Annandale is a census-designated place in Fairfax County, Virginia. The population of the CDP was 41,008 as of the 2010 United States Census.
Annandale is located at 38°50′3″N 77°12′41″W (38.834134, -77.211277). Annandale is mostly traversed by the Capital Beltway and Virginia State Route 236. The center of town is considered to be where Route 236, Columbia Pike, and Backlick Road meet around two miles (3 km) east of Interstate 495 on Route 236.
According to the United States Census Bureau, the CDP has a total area of 7.86 square miles (20.4 km2), all of it land. The area is part of the coastal plain located just east of the Fall Line separating the coastal plain of Virginia from the piedmont. It is characterized by rolling hills, stream valleys, and heavy red clay soils.
The Annandale region is bisected by Accotink Creek, which in Colonial times was a primary link for ocean-going ships that would load tobacco and other goods where Little River Turnpike – Annandale’s oldest road and the first toll road in America – crosses it. With the construction of the Springfield Dam in 1918, Lake Accotink was created to serve as a water source for World War I Army Camp A.A. Humphreys. In 1960, when the lake was no longer needed by the Army, the Fairfax County Park Authority leased the land and finally bought the site in 1965. Today, Lake Accotink is a popular recreation area with bike trails, fishing and boat rentals.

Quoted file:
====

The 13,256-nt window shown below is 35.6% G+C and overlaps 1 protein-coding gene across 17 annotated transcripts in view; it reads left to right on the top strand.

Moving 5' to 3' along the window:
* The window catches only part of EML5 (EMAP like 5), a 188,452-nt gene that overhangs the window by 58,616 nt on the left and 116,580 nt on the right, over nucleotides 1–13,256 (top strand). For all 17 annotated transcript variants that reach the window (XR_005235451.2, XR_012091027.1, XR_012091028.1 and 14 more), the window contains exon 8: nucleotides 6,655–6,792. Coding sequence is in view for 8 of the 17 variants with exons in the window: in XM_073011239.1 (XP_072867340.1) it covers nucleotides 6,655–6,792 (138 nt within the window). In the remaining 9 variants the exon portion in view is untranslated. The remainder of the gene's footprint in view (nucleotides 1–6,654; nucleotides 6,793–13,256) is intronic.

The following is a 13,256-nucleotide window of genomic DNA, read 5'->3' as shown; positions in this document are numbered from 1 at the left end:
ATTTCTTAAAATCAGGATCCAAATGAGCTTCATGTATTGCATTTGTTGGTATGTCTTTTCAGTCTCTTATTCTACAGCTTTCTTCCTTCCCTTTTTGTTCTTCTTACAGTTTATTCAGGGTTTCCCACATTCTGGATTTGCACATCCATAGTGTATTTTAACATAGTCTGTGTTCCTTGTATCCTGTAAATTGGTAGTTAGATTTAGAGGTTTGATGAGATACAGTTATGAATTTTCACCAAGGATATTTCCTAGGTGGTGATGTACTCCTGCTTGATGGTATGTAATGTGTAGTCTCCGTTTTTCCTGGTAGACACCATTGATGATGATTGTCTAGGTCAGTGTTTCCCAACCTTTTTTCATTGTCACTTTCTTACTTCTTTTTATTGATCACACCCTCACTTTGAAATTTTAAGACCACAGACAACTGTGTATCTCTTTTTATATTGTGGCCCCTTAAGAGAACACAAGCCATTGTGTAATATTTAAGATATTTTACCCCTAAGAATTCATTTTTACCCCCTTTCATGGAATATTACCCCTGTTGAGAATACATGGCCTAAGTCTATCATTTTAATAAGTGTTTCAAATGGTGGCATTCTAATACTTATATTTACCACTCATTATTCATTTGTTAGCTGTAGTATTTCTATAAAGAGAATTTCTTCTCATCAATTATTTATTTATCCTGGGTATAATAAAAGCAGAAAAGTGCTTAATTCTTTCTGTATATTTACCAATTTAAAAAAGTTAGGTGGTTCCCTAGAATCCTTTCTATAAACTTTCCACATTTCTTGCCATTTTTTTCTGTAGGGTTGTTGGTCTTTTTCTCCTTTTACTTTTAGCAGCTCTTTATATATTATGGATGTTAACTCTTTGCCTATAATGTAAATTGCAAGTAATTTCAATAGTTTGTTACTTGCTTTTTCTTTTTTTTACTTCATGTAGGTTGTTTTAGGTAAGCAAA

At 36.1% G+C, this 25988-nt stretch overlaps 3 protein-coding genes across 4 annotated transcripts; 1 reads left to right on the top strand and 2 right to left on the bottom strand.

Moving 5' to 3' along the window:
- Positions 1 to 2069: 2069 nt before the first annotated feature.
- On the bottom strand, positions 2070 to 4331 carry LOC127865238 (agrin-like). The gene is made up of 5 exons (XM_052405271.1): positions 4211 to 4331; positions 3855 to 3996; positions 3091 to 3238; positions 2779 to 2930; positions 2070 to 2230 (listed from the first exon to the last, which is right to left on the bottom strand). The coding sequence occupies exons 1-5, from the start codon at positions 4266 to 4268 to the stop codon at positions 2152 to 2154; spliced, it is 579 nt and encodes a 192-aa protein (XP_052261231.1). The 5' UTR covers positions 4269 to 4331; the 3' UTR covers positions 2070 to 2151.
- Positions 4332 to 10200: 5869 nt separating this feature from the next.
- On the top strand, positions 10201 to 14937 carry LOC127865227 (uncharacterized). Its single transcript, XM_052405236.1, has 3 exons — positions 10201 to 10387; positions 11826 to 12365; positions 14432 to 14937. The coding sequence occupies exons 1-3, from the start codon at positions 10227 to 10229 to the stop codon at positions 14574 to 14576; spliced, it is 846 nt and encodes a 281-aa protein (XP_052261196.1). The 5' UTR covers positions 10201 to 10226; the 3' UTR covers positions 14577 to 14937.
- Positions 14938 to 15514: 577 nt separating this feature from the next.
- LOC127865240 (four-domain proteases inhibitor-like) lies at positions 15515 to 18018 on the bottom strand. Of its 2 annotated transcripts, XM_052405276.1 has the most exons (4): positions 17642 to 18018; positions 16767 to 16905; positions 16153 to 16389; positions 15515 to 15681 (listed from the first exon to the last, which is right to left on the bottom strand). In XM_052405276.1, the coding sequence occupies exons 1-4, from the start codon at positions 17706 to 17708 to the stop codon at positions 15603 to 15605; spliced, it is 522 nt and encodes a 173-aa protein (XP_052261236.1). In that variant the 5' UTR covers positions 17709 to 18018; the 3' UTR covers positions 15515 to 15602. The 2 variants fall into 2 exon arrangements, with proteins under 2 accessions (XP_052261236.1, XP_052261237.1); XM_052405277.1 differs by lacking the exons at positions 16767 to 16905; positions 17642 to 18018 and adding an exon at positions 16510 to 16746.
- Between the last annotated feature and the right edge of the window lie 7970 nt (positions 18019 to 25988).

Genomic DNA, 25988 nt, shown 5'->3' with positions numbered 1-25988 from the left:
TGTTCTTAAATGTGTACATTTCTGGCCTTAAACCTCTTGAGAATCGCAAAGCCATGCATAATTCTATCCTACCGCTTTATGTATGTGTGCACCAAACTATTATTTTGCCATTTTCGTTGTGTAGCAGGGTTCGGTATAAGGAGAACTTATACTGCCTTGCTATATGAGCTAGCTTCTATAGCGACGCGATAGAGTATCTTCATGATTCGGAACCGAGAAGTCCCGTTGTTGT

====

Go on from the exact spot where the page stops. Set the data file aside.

Also along Accotink Creek runs the Fairfax Cross County Trail (CCT) which provides uninterrupted hiking, biking, running and cross-country skiing for 20 miles (32 km) in Annandale. The CCT meanders through parks and forests filled with deer, fox, geese and numerous species of native birds. In the spring, Accotink Creek is stocked with trout and fishermen are often seen wading in its waters.